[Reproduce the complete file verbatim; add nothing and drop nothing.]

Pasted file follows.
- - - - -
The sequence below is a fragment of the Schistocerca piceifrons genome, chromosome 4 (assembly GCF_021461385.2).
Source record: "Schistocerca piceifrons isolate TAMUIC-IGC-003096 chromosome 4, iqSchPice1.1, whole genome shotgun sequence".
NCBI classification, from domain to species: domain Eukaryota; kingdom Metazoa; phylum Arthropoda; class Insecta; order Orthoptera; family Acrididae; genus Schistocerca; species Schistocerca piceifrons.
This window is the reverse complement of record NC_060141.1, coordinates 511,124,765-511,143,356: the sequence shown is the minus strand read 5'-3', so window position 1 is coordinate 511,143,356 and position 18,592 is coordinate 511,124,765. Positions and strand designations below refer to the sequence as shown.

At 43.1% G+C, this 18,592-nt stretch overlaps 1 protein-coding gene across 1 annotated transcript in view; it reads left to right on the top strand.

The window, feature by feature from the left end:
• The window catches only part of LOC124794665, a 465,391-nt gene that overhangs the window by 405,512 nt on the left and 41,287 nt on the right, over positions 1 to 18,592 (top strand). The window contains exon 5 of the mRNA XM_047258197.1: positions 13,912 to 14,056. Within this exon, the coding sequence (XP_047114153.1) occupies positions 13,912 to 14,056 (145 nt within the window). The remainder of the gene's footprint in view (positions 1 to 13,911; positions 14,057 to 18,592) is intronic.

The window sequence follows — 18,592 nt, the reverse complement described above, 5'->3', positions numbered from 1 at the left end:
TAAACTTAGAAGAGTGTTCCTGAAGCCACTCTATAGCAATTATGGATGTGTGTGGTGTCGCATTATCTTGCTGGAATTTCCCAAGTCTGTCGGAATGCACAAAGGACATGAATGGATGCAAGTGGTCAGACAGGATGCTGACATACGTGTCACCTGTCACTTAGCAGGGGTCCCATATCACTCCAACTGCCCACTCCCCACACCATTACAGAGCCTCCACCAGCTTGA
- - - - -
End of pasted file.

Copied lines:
The sequence below is a fragment of the Schistocerca piceifrons genome, chromosome 4 (assembly GCF_021461385.2).
Source record: "Schistocerca piceifrons isolate TAMUIC-IGC-003096 chromosome 4, iqSchPice1.1, whole genome shotgun sequence".
NCBI classification, from domain to species: domain Eukaryota; kingdom Metazoa; phylum Arthropoda; class Insecta; order Orthoptera; family Acrididae; genus Schistocerca; species Schistocerca piceifrons.
This window is the reverse complement of record NC_060141.1, coordinates 511,124,765-511,143,356: the sequence shown is the minus strand read 5'-3', so window position 1 is coordinate 511,143,356 and position 18,592 is coordinate 511,124,765. Positions and strand designations below refer to the sequence as shown.

At 43.1% G+C, this 18,592-nt stretch overlaps 1 protein-coding gene across 1 annotated transcript in view; it reads left to right on the top strand.

The window, feature by feature from the left end:
• The window catches only part of LOC124794665, a 465,391-nt gene that overhangs the window by 405,512 nt on the left and 41,287 nt on the right, over positions 1 to 18,592 (top strand). The window contains exon 5 of the mRNA XM_047258197.1: positions 13,912 to 14,056. Within this exon, the coding sequence (XP_047114153.1) occupies positions 13,912 to 14,056 (145 nt within the window). The remainder of the gene's footprint in view (positions 1 to 13,911; positions 14,057 to 18,592) is intronic.

The window sequence follows — 18,592 nt, the reverse complement described above, 5'->3', positions numbered from 1 at the left end:
TAAACTTAGAAGAGTGTTCCTGAAGCCACTCTATAGCAATTATGGATGTGTGTGGTGTCGCATTATCTTGCTGGAATTTCCCAAGTCTGTCGGAATGCACAAAGGACATGAATGGATGCAAGTGGTCAGACAGGATGCTGACATACGTGTCACCTGTCACTTAGCAGGGGTCCCATATCACTCCAACTGCCCACTCCCCACACCATTACAGAGCCTCCACCAGCTTGA